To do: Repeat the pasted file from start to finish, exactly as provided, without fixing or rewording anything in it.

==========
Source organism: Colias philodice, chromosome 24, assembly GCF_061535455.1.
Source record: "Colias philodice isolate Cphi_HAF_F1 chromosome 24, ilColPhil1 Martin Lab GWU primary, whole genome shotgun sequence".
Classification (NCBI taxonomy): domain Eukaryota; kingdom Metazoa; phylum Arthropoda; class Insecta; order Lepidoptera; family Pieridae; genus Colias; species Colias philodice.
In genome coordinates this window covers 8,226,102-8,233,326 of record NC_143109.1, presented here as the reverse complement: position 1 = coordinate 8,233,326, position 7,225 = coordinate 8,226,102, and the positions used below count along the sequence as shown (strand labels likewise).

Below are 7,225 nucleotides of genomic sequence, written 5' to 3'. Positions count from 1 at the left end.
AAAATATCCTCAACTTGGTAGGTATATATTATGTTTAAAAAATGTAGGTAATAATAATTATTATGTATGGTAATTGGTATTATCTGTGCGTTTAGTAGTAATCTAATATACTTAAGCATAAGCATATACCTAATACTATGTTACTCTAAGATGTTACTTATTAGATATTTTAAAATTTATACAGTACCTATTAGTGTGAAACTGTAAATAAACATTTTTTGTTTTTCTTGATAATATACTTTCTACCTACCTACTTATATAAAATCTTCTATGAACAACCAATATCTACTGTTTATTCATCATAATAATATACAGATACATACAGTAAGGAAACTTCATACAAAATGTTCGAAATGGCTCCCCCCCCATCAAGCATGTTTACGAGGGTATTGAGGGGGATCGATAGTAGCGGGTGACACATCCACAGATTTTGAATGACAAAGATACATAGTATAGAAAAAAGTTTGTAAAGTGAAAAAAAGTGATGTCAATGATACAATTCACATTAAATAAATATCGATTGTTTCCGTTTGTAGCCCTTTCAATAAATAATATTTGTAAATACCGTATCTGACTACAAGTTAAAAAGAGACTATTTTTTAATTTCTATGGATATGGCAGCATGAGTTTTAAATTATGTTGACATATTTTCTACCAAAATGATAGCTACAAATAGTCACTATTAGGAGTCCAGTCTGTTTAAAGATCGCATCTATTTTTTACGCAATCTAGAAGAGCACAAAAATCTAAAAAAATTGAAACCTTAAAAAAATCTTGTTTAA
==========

Source organism: Colias philodice, chromosome 24, assembly GCF_061535455.1.
Source record: "Colias philodice isolate Cphi_HAF_F1 chromosome 24, ilColPhil1 Martin Lab GWU primary, whole genome shotgun sequence".
Classification (NCBI taxonomy): domain Eukaryota; kingdom Metazoa; phylum Arthropoda; class Insecta; order Lepidoptera; family Pieridae; genus Colias; species Colias philodice.
In genome coordinates this window covers 8,226,102-8,233,326 of record NC_143109.1, presented here as the reverse complement: position 1 = coordinate 8,233,326, position 7,225 = coordinate 8,226,102, and the positions used below count along the sequence as shown (strand labels likewise).

Below are 7,225 nucleotides of genomic sequence, written 5' to 3'. Positions count from 1 at the left end.
AAAATATCCTCAACTTGGTAGGTATATATTATGTTTAAAAAATGTAGGTAATAATAATTATTATGTATGGTAATTGGTATTATCTGTGCGTTTAGTAGTAATCTAATATACTTAAGCATAAGCATATACCTAATACTATGTTACTCTAAGATGTTACTTATTAGATATTTTAAAATTTATACAGTACCTATTAGTGTGAAACTGTAAATAAACATTTTTTGTTTTTCTTGATAATATACTTTCTACCTACCTACTTATATAAAATCTTCTATGAACAACCAATATCTACTGTTTATTCATCATAATAATATACAGATACATACAGTAAGGAAACTTCATACAAAATGTTCGAAATGGCTCCCCCCCCATCAAGCATGTTTACGAGGGTATTGAGGGGGATCGATAGTAGCGGGTGACACATCCACAGATTTTGAATGACAAAGATACATAGTATAGAAAAAAGTTTGTAAAGTGAAAAAAAGTGATGTCAATGATACAATTCACATTAAATAAATATCGATTGTTTCCGTTTGTAGCCCTTTCAATAAATAATATTTGTAAATACCGTATCTGACTACAAGTTAAAAAGAGACTATTTTTTAATTTCTATGGATATGGCAGCATGAGTTTTAAATTATGTTGACATATTTTCTACCAAAATGATAGCTACAAATAGTCACTATTAGGAGTCCAGTCTGTTTAAAGATCGCATCTATTTTTTACGCAATCTAGAAGAGCACAAAAATCTAAAAAAATTGAAACCTTAAAAAAATCTTGTTTAA